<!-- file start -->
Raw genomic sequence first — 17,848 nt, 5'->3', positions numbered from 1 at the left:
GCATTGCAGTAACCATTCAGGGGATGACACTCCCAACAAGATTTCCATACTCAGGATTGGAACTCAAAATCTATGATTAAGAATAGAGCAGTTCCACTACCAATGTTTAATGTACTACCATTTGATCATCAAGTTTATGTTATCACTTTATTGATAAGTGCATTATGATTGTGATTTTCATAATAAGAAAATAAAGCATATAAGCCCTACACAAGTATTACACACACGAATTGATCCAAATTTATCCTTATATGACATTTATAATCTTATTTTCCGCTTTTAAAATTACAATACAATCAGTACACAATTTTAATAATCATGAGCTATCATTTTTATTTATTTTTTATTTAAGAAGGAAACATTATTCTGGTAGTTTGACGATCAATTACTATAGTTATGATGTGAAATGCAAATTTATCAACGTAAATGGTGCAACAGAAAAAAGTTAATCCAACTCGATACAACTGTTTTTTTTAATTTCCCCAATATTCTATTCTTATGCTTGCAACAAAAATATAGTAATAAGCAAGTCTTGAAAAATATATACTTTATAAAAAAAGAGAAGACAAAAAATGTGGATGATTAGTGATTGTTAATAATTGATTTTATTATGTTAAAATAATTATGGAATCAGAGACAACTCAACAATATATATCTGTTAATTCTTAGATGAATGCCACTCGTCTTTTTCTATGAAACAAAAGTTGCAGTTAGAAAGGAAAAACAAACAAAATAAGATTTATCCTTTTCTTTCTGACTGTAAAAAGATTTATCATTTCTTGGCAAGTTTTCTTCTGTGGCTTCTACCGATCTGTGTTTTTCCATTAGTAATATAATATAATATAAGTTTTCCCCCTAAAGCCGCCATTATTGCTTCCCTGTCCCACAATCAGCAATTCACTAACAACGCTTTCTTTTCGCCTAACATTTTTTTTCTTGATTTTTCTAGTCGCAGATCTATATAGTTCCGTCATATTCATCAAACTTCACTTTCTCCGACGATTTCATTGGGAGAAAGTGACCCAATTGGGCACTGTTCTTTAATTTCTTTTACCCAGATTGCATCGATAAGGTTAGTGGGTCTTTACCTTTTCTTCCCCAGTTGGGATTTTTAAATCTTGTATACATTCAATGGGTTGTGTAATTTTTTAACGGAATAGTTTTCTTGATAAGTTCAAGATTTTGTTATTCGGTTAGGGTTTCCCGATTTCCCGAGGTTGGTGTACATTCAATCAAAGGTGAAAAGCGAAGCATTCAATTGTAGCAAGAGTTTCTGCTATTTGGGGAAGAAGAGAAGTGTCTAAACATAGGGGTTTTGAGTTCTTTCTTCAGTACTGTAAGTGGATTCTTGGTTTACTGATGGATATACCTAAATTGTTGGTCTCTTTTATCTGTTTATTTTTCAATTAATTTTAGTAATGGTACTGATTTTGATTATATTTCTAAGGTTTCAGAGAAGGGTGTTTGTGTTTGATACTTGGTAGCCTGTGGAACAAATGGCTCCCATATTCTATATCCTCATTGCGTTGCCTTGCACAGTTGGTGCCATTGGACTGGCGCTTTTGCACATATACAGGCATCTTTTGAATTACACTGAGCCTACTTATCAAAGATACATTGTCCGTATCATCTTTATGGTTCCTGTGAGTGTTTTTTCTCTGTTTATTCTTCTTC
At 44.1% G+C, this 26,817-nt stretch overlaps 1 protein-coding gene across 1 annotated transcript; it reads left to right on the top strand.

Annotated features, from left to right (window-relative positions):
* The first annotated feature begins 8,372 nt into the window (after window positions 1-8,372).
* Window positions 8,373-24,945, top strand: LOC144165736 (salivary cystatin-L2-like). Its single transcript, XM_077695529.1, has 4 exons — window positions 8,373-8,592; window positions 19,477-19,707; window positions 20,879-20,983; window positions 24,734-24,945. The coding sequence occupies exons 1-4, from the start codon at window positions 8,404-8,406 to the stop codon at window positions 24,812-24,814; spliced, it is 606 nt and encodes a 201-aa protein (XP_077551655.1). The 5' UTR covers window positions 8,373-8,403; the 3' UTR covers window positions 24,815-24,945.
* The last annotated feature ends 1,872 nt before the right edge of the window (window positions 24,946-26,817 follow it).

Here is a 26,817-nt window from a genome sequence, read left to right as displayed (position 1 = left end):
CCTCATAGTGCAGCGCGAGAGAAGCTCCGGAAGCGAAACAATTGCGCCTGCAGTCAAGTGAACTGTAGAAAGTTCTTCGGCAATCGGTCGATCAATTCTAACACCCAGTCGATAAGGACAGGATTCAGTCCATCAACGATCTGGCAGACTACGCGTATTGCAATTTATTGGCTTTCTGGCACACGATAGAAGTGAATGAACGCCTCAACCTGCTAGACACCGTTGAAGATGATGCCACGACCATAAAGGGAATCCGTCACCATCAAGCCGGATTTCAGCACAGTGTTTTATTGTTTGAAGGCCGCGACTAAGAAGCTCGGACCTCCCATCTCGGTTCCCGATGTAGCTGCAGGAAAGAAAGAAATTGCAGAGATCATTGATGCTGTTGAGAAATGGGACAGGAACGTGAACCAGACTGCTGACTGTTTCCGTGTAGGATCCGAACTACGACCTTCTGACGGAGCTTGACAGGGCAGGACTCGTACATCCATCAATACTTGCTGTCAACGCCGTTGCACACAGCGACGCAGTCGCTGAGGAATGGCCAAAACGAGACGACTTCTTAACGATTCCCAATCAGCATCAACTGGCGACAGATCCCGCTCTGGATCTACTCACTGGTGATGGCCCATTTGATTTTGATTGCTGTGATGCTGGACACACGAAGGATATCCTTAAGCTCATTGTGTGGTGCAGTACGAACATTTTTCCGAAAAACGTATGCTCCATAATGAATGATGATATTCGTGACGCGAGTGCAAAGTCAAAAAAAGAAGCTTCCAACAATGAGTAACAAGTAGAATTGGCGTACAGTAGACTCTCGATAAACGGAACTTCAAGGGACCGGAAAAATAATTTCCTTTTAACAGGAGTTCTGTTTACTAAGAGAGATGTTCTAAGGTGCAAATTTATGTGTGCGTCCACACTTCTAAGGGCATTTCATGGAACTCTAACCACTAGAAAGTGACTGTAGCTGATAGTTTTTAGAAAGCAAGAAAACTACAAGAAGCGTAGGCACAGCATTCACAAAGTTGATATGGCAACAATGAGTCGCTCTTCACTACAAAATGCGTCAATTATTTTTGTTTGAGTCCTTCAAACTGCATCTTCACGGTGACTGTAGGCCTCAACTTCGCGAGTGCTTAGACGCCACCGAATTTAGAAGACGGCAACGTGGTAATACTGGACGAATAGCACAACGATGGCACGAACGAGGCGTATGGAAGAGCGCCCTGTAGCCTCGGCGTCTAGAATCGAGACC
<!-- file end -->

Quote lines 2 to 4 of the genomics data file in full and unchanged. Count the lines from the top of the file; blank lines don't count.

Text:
GCATTGCAGTAACCATTCAGGGGATGACACTCCCAACAAGATTTCCATACTCAGGATTGGAACTCAAAATCTATGATTAAGAATAGAGCAGTTCCACTACCAATGTTTAATGTACTACCATTTGATCATCAAGTTTATGTTATCACTTTATTGATAAGTGCATTATGATTGTGATTTTCATAATAAGAAAATAAAGCATATAAGCCCTACACAAGTATTACACACACGAATTGATCCAAATTTATCCTTATATGACATTTATAATCTTATTTTCCGCTTTTAAAATTACAATACAATCAGTACACAATTTTAATAATCATGAGCTATCATTTTTATTTATTTTTTATTTAAGAAGGAAACATTATTCTGGTAGTTTGACGATCAATTACTATAGTTATGATGTGAAATGCAAATTTATCAACGTAAATGGTGCAACAGAAAAAAGTTAATCCAACTCGATACAACTGTTTTTTTTAATTTCCCCAATATTCTATTCTTATGCTTGCAACAAAAATATAGTAATAAGCAAGTCTTGAAAAATATATACTTTATAAAAAAAGAGAAGACAAAAAATGTGGATGATTAGTGATTGTTAATAATTGATTTTATTATGTTAAAATAATTATGGAATCAGAGACAACTCAACAATATATATCTGTTAATTCTTAGATGAATGCCACTCGTCTTTTTCTATGAAACAAAAGTTGCAGTTAGAAAGGAAAAACAAACAAAATAAGATTTATCCTTTTCTTTCTGACTGTAAAAAGATTTATCATTTCTTGGCAAGTTTTCTTCTGTGGCTTCTACCGATCTGTGTTTTTCCATTAGTAATATAATATAATATAAGTTTTCCCCCTAAAGCCGCCATTATTGCTTCCCTGTCCCACAATCAGCAATTCACTAACAACGCTTTCTTTTCGCCTAACATTTTTTTTCTTGATTTTTCTAGTCGCAGATCTATATAGTTCCGTCATATTCATCAAACTTCACTTTCTCCGACGATTTCATTGGGAGAAAGTGACCCAATTGGGCACTGTTCTTTAATTTCTTTTACCCAGATTGCATCGATAAGGTTAGTGGGTCTTTACCTTTTCTTCCCCAGTTGGGATTTTTAAATCTTGTATACATTCAATGGGTTGTGTAATTTTTTAACGGAATAGTTTTCTTGATAAGTTCAAGATTTTGTTATTCGGTTAGGGTTTCCCGATTTCCCGAGGTTGGTGTACATTCAATCAAAGGTGAAAAGCGAAGCATTCAATTGTAGCAAGAGTTTCTGCTATTTGGGGAAGAAGAGAAGTGTCTAAACATAGGGGTTTTGAGTTCTTTCTTCAGTACTGTAAGTGGATTCTTGGTTTACTGATGGATATACCTAAATTGTTGGTCTCTTTTATCTGTTTATTTTTCAATTAATTTTAGTAATGGTACTGATTTTGATTATATTTCTAAGGTTTCAGAGAAGGGTGTTTGTGTTTGATACTTGGTAGCCTGTGGAACAAATGGCTCCCATATTCTATATCCTCATTGCGTTGCCTTGCACAGTTGGTGCCATTGGACTGGCGCTTTTGCACATATACAGGCATCTTTTGAATTACACTGAGCCTACTTATCAAAGATACATTGTCCGTATCATCTTTATGGTTCCTGTGAGTGTTTTTTCTCTGTTTATTCTTCTTC
At 44.1% G+C, this 26,817-nt stretch overlaps 1 protein-coding gene across 1 annotated transcript; it reads left to right on the top strand.

Annotated features, from left to right (window-relative positions):